by Caroline WeberNeil Patrick Harris, Ellen DeGeneres, Ricky Martin, Jane Lynch. What do these celebrities have in common? They are successful actors and musicians who are openly gay.
While it’s true that we don’t know the troubles they may have faced while coming out, it’s fair to say that now their sexuality is widely accepted by the media. In fact, in recent years the media has set a great example of acceptance of LGBT people.
Magazines like People frequently print pictures of Harris and his family taking a stroll through the neighborhood and of DeGeneres and Portia de Rossi at award shows. By showing these pictures, the media is helping convey that homosexuality is normal and acceptable.
Similarly, many shows like Modern Family and Brothers and Sisters feature LGBT characters. By not making a big deal out of these characters’ sexuality, the shows are sending the message that differences in sexuality are natural and aren’t cause for drama.
The television show Glee takes a different approach; it pushes the boundaries in that it addresses some of the obstacles gay teenagers face. By bringing the audience along on the LGBT characters’ journeys through high school, Glee is educating its viewers, which helps to eradicate some of the unfounded beliefs they might hold about homosexuality.
More importantly, Glee paints those who don’t accept homosexuality as ignorant and uneducated. This is a monumental step for LGBT acceptance, because not only are Glee and other TV shows saying it’s okay to be gay, but they’re saying that it’s wrong not tosupport gay rights.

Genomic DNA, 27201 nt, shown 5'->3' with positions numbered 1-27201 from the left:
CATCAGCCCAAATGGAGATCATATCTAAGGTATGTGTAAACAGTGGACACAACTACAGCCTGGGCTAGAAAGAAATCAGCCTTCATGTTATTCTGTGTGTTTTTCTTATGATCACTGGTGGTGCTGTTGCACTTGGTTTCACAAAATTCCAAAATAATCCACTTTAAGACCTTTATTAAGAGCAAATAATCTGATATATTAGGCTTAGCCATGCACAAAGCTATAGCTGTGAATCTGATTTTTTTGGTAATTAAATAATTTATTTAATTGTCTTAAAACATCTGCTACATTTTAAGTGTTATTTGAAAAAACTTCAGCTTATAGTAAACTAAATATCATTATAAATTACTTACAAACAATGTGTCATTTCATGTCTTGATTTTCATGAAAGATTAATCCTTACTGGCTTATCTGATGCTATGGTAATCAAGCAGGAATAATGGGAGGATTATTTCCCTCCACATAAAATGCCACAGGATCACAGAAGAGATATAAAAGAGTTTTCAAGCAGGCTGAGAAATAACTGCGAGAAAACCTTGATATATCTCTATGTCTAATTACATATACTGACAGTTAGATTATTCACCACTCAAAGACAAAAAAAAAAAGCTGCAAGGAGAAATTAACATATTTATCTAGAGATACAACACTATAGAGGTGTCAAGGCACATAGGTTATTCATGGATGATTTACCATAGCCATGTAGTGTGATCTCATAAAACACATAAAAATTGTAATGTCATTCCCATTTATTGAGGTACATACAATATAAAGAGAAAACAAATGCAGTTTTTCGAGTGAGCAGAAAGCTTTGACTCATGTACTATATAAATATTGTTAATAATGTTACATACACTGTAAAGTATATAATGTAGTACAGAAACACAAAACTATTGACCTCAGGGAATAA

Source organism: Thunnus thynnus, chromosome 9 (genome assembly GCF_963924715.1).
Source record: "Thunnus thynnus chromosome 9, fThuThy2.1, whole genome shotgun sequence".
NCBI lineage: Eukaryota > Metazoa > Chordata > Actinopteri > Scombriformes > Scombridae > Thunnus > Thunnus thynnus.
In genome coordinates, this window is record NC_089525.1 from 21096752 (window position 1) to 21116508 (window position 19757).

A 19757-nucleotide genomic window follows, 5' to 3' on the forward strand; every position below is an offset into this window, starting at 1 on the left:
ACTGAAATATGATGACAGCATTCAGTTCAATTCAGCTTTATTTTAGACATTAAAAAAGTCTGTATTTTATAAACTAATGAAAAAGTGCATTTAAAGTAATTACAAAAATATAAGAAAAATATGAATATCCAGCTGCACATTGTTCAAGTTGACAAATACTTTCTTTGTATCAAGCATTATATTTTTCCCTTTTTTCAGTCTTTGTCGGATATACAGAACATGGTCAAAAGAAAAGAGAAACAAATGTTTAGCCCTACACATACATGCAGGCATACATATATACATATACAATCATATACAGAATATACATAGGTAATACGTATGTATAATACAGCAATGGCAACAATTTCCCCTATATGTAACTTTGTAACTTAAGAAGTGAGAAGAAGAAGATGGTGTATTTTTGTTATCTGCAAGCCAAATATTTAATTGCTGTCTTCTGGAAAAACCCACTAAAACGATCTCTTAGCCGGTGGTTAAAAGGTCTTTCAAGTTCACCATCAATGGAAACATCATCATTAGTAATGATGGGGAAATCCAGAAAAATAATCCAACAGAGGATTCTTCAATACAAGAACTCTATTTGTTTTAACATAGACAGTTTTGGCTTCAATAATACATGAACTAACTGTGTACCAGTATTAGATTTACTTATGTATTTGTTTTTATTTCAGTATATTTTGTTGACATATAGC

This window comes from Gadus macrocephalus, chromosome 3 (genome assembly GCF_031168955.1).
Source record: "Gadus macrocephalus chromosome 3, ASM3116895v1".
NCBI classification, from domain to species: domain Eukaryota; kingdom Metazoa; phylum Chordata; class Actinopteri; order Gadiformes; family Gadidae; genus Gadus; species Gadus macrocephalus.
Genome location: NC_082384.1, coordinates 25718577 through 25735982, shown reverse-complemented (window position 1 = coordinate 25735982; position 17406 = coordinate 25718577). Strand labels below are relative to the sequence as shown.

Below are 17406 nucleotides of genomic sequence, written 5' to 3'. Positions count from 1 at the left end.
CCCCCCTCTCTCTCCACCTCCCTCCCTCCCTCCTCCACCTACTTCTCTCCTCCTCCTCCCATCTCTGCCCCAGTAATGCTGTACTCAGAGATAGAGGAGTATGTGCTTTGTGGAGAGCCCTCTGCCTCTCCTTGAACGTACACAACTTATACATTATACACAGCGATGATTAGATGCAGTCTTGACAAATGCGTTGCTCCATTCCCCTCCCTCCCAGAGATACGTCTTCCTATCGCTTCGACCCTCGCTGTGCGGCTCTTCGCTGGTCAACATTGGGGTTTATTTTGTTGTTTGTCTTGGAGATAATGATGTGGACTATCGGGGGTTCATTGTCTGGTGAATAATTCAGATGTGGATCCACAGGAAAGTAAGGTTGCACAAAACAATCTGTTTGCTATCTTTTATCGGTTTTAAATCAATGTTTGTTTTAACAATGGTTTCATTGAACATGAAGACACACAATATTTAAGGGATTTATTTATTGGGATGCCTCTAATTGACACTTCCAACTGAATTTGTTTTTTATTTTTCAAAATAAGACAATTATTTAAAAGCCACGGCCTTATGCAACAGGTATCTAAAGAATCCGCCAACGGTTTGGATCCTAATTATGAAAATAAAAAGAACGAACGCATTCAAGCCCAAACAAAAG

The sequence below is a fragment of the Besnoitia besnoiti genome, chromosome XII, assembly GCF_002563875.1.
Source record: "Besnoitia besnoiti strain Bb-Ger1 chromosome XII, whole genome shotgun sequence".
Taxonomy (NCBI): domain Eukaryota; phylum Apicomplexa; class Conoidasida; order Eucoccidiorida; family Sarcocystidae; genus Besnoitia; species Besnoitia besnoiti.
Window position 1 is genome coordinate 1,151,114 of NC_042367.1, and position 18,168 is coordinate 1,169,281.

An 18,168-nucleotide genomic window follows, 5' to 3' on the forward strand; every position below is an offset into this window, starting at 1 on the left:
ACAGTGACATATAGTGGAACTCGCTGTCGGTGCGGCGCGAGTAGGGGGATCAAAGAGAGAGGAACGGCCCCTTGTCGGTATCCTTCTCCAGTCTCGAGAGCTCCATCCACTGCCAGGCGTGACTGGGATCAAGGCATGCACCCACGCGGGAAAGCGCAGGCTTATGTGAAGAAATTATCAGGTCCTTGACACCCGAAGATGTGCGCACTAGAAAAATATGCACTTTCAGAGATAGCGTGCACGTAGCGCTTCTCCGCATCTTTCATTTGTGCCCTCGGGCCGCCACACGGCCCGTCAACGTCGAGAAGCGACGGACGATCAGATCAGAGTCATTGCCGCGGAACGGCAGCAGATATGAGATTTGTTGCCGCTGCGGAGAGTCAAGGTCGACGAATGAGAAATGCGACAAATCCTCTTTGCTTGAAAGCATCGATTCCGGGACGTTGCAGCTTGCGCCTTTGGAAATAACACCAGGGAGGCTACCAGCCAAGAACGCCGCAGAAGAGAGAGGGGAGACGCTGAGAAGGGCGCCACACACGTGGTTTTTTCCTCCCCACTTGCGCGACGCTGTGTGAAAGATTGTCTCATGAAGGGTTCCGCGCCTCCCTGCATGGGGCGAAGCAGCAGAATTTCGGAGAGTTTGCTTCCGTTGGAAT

According to aoltv.com, in 2010, 7.2 percent of all characters featured on ABC shows were LGBT. What’s more, according to cbn.com, 60 percent of people aged 18-30 (arguably those most influenced by the media) support gay marriage compared to only 33 percent of those aged 66-83. It’s clear that LGBT support is rising, and the media’s portrayal of LGBT issues is certainly a contributing factor.
It’s true that being LGBT isn’t as easy as the media makes it out to be, but there is no denying the progress gay acceptance has made in recent years. According to ncsl.org, since 2004, 6 states have legalized gay marriage, and 13 others have provided rights for gay partnerships. While these numbers are nowhere near where they should be, they signify progress.
Additionally, the new cause for celebrities to support is LGBT acceptance. The It Gets Better Project features 142 pages of positive videos sent in from people across the country, including public figures like Tim Gunn, Hilary Clinton and Stephen Colbert. Lady Gaga is also a leader in the fight for LGBT acceptance, with her song “Born this Way” and the launch of the Born This Way Foundation.
For LGBT teens who need help, trevorproject.org provides online support in a variety of forms. Closer to home, the WHS Gay Straight Alliance meets once a month and offers a safe place for dialogue and education. Hopefully, with this support, LGBT acceptance will continue to rise, and those at WHS who are suffering in silence will soon suffer no longer.